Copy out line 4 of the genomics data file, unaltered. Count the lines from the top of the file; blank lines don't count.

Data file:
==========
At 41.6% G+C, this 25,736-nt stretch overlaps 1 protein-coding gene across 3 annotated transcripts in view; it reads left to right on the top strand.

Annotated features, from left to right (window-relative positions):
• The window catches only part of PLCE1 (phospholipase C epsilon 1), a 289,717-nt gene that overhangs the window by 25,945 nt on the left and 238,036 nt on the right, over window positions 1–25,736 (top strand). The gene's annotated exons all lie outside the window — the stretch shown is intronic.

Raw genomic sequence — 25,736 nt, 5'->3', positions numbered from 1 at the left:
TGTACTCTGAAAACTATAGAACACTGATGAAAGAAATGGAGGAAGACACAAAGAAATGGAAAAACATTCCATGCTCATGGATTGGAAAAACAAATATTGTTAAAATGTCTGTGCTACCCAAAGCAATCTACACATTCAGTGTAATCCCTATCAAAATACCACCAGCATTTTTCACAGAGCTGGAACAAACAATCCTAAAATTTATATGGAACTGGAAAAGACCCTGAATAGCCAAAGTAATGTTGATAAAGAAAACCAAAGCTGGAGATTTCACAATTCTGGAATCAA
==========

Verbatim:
Raw genomic sequence — 25,736 nt, 5'->3', positions numbered from 1 at the left: